As a result, rather than blossoming into industry leaders, the author has witnessed many of these promising capital-starved but R&D-rich companies being sold early in their lifecycles – and at low prices – and being then moved, along with the future jobs they will create, to the United States.

Understanding the shortage

No viable solution to the shortage of venture capital can be devised without understanding its underlying causes. In the author's view, the following conditions and actions have limited the currently availability of venture capital in Canada:

  1. During roughly the past decade, the Canadian venture capital industry has performed poorly. It did not help that, during this period, there was a burst technology bubble, a serious recession, and insufficient liquidity opportunities (i.e., initial public offerings, mergers, or acquisitions).
  2. Because of this poor performance, large Canadian institutional investors that had funded Canadian venture capital firms withdrew from the venture capital asset class.
  3. At the same time, venture capital firms in the United States, which in prior years had accounted for as much as 40% of all venture capital funding in Canada, greatly reduced their investments in Canada because of their own fundraising and portfolio company troubles in the United States.
  4. Unlike the US venture capital industry, with its long-standing investment experience developed over 60 years, Canada’s venture capital industry is relatively young and less experienced, with more than 92% of its venture capital firms formed after 1994 (CVCA, 2009).
  5. The vast majority of Canadian venture capital firms are sub-scale in size (i.e., well below $100 million) with inadequate funds to fully participate in the major investments needed to grow and scale production of their portfolio companies and to accelerate their sales to enter world markets. These sub-scale venture capital firms are inadequately integrated into the global venture capital ecosystem and do not have the funds to systematically invest large amounts over time in potential big winners through investment networks with other venture capital fund co-investors to fund all the stages of their growth through industry leadership.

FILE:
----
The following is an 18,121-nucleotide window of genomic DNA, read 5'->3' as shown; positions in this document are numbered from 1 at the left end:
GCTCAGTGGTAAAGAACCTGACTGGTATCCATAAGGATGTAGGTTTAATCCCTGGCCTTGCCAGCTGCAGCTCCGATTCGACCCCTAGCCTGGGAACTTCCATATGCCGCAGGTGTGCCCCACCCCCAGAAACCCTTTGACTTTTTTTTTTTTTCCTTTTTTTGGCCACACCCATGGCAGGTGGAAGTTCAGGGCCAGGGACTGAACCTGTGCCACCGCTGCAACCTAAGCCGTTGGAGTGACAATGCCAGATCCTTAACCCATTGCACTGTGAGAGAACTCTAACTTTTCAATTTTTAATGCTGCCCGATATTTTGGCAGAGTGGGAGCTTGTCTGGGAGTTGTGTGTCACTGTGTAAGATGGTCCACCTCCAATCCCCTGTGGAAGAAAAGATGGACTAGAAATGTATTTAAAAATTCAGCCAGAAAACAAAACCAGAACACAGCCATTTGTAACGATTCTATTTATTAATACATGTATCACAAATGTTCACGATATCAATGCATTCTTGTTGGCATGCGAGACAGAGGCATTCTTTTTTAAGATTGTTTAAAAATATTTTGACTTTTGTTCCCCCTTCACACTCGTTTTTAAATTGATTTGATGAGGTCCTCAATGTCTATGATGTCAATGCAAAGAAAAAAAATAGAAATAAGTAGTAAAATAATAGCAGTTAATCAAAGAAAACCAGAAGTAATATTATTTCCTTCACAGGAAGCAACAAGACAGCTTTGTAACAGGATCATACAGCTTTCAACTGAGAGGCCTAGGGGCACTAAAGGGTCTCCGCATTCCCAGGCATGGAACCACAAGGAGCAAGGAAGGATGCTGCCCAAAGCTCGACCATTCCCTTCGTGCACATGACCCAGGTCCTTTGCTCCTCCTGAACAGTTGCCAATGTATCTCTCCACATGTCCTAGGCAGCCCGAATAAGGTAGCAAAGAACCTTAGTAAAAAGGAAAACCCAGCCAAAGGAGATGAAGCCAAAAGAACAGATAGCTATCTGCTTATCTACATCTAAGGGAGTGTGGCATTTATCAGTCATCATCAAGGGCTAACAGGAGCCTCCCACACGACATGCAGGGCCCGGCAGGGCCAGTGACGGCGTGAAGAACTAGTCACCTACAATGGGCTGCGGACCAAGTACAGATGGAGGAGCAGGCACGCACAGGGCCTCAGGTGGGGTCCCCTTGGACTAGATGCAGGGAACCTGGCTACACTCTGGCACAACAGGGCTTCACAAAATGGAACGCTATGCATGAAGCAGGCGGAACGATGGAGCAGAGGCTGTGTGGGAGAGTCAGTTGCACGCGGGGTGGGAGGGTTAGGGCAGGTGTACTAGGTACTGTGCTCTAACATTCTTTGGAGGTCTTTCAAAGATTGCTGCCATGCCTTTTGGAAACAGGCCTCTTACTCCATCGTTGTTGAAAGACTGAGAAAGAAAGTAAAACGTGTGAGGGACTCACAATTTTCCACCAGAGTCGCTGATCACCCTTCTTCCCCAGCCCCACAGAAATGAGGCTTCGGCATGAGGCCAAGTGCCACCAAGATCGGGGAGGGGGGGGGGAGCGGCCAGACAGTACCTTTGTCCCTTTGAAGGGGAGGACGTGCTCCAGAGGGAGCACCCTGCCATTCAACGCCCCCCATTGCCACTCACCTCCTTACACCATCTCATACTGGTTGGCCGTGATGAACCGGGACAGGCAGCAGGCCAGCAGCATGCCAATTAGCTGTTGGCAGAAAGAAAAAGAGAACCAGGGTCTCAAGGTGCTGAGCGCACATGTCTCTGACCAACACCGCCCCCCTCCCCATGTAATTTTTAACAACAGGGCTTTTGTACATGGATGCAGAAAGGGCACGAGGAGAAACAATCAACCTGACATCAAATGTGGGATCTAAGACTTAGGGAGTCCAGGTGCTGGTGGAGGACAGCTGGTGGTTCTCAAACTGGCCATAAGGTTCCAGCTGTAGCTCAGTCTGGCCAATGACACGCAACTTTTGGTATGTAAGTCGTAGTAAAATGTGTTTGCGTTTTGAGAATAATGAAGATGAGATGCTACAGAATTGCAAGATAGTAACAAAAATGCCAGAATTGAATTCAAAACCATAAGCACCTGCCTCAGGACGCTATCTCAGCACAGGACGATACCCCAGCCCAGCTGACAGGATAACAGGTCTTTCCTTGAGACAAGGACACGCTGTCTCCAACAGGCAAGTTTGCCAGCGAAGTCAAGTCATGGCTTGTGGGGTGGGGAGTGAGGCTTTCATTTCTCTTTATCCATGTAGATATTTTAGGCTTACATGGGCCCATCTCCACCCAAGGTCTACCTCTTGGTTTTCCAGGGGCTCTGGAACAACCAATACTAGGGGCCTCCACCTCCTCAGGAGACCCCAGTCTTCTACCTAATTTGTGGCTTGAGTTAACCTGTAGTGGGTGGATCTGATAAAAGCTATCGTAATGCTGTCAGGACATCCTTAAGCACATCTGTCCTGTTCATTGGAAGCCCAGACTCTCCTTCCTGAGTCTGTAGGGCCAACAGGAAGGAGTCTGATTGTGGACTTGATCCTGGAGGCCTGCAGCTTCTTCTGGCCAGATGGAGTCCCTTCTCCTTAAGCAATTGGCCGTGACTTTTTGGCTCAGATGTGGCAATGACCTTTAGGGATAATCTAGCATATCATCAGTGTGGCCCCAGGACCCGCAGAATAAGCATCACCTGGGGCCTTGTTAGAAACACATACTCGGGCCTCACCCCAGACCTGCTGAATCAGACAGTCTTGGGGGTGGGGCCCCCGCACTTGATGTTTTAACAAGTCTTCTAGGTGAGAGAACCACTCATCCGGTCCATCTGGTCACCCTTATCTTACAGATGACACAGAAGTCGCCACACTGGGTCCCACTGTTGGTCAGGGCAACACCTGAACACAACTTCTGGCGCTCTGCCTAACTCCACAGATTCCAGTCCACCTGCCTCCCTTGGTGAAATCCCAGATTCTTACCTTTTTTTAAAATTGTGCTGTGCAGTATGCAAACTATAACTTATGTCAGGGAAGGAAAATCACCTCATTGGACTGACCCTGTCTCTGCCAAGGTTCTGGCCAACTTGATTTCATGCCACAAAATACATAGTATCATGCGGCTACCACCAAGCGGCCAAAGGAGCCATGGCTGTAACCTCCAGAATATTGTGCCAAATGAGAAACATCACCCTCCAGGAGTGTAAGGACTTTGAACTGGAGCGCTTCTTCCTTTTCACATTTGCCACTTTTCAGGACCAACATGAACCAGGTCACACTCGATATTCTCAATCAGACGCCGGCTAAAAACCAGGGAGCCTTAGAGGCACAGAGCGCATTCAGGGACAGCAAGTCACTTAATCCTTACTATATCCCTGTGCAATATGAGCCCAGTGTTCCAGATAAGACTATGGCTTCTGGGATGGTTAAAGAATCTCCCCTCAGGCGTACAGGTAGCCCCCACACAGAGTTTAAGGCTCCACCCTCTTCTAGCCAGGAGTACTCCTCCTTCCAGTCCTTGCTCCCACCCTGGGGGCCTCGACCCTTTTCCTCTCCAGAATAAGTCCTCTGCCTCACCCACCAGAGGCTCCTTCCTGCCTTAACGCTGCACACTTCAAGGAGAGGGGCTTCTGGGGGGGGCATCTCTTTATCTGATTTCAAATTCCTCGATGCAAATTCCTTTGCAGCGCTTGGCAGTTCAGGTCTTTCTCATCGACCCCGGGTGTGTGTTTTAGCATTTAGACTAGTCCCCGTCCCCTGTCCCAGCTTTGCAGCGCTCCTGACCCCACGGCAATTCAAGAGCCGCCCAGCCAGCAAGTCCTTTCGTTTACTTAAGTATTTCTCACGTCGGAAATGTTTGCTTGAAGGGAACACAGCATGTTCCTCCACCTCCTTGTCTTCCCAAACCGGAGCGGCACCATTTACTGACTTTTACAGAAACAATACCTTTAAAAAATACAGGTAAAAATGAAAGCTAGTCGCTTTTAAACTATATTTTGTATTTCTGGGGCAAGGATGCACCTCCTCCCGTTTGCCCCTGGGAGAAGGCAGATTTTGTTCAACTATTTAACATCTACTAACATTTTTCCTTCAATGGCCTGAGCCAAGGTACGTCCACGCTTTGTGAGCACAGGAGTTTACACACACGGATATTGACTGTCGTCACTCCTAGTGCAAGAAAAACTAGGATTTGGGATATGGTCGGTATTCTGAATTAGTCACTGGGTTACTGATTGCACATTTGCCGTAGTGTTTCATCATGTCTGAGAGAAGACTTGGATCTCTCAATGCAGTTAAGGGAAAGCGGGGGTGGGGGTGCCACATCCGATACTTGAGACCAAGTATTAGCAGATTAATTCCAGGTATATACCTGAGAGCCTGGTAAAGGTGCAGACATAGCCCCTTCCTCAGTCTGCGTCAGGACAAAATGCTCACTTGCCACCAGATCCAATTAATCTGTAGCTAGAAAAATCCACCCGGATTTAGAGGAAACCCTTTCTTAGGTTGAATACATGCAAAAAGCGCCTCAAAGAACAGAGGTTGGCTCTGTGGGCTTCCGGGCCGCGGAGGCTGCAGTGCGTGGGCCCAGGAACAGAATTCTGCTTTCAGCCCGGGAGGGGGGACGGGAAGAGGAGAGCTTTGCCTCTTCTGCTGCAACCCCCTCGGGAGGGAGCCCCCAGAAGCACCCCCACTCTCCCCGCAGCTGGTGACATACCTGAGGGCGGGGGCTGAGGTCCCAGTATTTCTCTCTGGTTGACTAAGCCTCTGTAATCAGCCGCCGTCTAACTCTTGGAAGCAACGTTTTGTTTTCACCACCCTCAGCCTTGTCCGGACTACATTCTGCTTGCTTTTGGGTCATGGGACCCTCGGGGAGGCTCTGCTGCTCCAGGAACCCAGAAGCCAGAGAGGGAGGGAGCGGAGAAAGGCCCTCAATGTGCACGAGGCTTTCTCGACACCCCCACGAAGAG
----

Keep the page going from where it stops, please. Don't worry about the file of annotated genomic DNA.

6. A significant portion of the Canadian venture capital industry, particularly in its early years, has been composed of government or quasi-government and government-sponsored funds, often with severe constraints limiting their investments to the geography of the funding jurisdictions. These restrictions, in turn, limited the deal flow and investment choices essential for funds to optimize investment performance and returns. In addition, misalignments of interest often arose between the government funds’ investment managers and the companies they invested in, because government fund-compensation structures often did not include the private-industry management performance upside benefits needed to strongly incentivize their investment managers to achieve the liquidity events (i.e., initial public offerings, mergers, or acquisitions) desired by the companies’ management and private-sector investors.

No recovery can occur in the Canadian venture capital industry without solving, in particular, problems 2 and 5. Without institutional investors, there is no sustainable solution to the capital shortage in the Canadian venture capital industry. Although individuals and corporate investors play an important role in funding Canadian venture capital firms, the return to the market of giant institutional investors collectively possessing hundreds of billions of dollars available for investment in venture capital funds is key to a successful Canadian venture capital industry. Without large-scale funds, Canadian technology companies will have insufficient investor capital to participate in funding all the stages of their growth through industry leadership.

Canada's 2013 Venture Capital Action Plan

The federal government's solution to the shortage of venture capital is the 2013 Venture Capital Action Plan, which commits $400 million and seeks to raise at least another $800 million from outside investors. Of the $400 million in federal funding committed under the plan, the federal government will put a total of $350 million into four funds of funds, each of which is intended to be led by highly experienced private-sector investment managers, and $50 million will be reinvested directly into venture capital firms. More specifically, that $400 million financing will comprise:

  • $250 million for two new national funds of funds in the amount of $125 million each